On Thursday, the Reserve Bank of India’s (RBI) deputy governor, Dr KC Chakraborty, suggested that the central bank may take action against to tackle inflation even before its April credit policy meeting. This is contrary to its earlier decision of not taking any inter-policy steps. Indeed, on Friday evening, the RBI has increased repo rates to 5% from the existing 4.75%. It also raised the reverse repo rate to 3.5% from 3.25%.
On the international front, concern over Greek’s debt situation persists as the country plans to take help from International Monetary Fund (IMF), stating that the interest rate offered by the European Union is too high. The US jobless claim data was in line with estimates, which is a good sign.
The Economic Cycle Research Institute (ECRI) said that its weekly leading indicator of US economic growth rose for the seventh straight week. ECRI managing director Lakshman Achuthan said while US economic growth will soon begin to throttle back, fears of a double-dip recession remain unfounded.
In a surprising piece of negative data, China's official purchasing managers' index for non-manufacturing sectors plunged to a one-year low at 46.4 in February from 55.1 in January, according to the China Federation of Logistics and Purchasing (CFLP). It is the first time since February 2009 that the index has gone below 50, which shows contraction. This is in contrast to HSBC's China services sector PMI, which was 56.7 for February. China's non-manufacturing survey includes construction, postal, software, aviation, railway, retailing and catering sectors. The official manufacturing PMI, compiled by CFLP for the National Bureau of Statistics, was 52 in February, down from 55.8 in January.
The insurance regulator has launched an unprecedented advertising campaign, hard-selling ULIPs. Not only is this a bizarre action for a regulator, but the ad is also misleading as it fails to provide any concrete evidence of ULIPs’ superior performance
Can you imagine the Reserve Bank of India (RBI) hard-selling recurring deposit schemes of banks or the Securities and Exchange Board of India (SEBI) bombarding investors with ads asking them to buy infrastructure funds? That is exactly what the Insurance Regulatory and Development Authority (IRDA) is doing.
IRDA recently launched an advertising campaign promoting unit-linked insurance plans (ULIPs) for pensions. The ads seek to educate investors of the benefits of ULIPs in providing for regular income or pension during retired life. However, in its attempt to hard-sell ULIPs, IRDA has brought out an ambiguous and misleading ad.
A ULIP is a life insurance policy, which provides a combination of risk cover and investment. It is the most common ‘insurance’ plan sold by life insurers and is quite popular among investors, thanks to massive promotions and incentives. The ad basically tries to impress upon the reader that a ULIP is a sound investment option if one is looking out for regular income during retired life. However, there are several issues with the claims made in the ad.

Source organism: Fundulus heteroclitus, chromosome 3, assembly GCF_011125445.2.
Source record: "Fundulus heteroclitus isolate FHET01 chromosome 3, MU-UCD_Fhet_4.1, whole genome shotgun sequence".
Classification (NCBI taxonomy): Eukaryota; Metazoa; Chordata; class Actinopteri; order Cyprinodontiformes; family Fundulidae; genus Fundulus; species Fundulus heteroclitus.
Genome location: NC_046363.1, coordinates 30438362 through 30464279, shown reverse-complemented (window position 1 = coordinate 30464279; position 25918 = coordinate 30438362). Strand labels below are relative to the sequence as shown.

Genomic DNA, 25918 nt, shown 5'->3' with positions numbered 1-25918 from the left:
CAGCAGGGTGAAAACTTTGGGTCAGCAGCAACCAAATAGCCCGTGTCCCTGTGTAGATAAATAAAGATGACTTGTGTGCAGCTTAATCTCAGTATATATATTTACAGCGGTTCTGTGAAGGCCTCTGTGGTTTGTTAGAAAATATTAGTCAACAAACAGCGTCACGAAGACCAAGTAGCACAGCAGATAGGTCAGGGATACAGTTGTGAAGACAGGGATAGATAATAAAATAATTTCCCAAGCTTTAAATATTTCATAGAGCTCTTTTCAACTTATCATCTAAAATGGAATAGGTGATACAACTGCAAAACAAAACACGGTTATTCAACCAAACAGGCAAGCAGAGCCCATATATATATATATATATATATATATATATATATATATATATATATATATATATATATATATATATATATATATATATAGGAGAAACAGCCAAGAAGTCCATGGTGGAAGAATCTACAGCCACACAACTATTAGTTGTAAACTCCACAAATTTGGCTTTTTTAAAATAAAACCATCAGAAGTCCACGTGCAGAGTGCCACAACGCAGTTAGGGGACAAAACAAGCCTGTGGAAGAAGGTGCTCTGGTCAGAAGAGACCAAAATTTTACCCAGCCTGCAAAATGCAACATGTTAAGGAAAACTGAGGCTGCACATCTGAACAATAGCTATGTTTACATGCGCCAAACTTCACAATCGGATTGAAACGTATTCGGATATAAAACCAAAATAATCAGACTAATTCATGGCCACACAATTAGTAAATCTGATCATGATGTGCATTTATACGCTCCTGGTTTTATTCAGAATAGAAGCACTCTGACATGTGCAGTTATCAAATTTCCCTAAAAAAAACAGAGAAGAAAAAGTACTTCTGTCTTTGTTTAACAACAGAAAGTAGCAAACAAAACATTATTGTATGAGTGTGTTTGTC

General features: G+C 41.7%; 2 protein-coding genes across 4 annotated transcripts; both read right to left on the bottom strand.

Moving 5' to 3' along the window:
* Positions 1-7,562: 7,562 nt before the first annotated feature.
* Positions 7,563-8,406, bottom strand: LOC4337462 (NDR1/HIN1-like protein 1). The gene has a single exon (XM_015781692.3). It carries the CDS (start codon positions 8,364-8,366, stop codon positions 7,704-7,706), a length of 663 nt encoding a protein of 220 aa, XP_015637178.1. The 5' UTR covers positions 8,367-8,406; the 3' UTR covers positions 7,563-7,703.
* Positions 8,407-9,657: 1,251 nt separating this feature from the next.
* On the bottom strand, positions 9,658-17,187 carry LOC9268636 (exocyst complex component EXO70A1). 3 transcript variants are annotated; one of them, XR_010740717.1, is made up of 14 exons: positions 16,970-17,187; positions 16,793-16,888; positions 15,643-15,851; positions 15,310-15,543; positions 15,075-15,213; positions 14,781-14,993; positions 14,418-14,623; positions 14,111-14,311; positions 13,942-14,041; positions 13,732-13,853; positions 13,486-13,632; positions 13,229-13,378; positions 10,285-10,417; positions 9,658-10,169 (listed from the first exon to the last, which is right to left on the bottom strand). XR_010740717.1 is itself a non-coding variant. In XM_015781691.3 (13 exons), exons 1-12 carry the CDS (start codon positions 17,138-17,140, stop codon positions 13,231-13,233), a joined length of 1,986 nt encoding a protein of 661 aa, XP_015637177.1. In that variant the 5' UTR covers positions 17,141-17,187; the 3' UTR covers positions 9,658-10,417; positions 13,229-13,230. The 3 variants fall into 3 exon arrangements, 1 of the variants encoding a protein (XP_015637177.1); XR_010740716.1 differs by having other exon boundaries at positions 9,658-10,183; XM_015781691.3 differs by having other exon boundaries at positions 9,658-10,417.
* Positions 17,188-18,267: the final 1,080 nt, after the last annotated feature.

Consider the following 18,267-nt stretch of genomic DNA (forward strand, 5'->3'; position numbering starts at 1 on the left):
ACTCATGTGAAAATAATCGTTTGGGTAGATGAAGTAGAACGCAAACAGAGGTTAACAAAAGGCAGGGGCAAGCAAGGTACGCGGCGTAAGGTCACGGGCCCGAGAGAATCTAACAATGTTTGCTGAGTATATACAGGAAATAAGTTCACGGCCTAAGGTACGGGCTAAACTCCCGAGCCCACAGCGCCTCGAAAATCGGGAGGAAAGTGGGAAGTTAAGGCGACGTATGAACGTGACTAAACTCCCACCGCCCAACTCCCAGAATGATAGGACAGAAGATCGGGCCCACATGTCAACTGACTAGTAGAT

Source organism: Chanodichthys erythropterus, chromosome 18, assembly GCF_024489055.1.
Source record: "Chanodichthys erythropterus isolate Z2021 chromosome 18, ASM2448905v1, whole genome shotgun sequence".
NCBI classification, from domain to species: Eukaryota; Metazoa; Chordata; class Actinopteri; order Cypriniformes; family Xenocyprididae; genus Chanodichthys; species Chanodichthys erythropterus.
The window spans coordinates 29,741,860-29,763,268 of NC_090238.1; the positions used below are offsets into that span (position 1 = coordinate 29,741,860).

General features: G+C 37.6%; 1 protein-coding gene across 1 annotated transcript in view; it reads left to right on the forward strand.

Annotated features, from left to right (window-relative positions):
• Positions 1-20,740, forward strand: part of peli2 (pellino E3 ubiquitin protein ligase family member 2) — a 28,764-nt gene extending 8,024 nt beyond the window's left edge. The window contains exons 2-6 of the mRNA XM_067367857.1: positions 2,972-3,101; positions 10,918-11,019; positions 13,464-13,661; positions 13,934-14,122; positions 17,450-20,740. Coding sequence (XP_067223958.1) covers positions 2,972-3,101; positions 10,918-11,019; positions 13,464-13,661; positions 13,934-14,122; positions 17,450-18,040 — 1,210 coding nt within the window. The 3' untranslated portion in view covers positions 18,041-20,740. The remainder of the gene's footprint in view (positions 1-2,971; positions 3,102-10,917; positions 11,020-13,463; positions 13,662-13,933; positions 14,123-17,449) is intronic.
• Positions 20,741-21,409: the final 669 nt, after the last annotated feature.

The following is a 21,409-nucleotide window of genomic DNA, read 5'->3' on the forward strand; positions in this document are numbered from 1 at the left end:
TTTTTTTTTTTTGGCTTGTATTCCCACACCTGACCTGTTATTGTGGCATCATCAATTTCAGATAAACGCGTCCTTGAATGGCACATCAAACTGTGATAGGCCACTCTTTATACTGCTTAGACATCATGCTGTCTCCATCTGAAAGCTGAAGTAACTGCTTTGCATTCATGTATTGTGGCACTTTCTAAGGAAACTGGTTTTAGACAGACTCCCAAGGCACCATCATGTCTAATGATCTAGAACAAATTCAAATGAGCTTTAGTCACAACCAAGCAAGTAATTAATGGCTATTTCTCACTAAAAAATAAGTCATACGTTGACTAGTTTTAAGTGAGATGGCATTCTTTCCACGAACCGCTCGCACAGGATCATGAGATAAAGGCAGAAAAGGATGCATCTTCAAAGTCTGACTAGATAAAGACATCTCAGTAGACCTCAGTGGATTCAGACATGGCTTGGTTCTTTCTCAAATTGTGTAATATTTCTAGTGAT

First, it has failed to substantiate this argument with any comparative indicators as to the returns that the product is likely to generate over a period of time. The ad provides no factual basis for making claims that ULIPs are the right product to ensure that you are well-provided for in your retirement. There is no comparative data of the returns of other long-term investment products, to underline ULIPs’ superiority.
The fact is that IRDA or anybody cannot provide this comparative information. This is simply because ULIPs have no track record. Who can say how ULIPs would do over, say, 30 years? Even products with established records do not perform as per their promise. What if ULIPs turn out to be the worst option between bank recurring deposit schemes, balanced funds, New Pension Scheme and even diversified equity funds? There is no guarantee that a ULIP will provide the holder with a safe kitty once he reaches retirement. If so, is the regulator pushing the investors into a wrong product?
Second, what is the rationale behind the insurance regulator recommending an investment product? The main purpose of insurance is to provide protection to the policy-holder and is not meant for generating investment returns.
Third, the ad also appears vague in advising the reader on the tenure of investment. It says, “If the term is too short, the policy accumulation would be insufficient for a pension corpus. If you stretch the term too long, you may end up being required to pay premium when you would actually like to receive pension payouts.” The obvious question that arises here is what term or period is ideal for a ULIP? The ad leaves this bit of information hanging in thin air.
Fourth, as we mentioned in the beginning, it is bizarre that IRDA as a regulatory authority should be expounding the benefits of a single product type. The fact that it is touting the benefits of ULIPs while ignoring other products is surprising. If instead it were to launch a public awareness campaign highlighting the benefits of insurance, it would make more sense.
Interestingly, IRDA’s advertising blitz comes at a time when it is waging a war with SEBI over the regulatory purview of ULIPs. Moneylife tried contacting some industry experts on their views on this matter, but no one appeared to be willing to speak on this strange ad.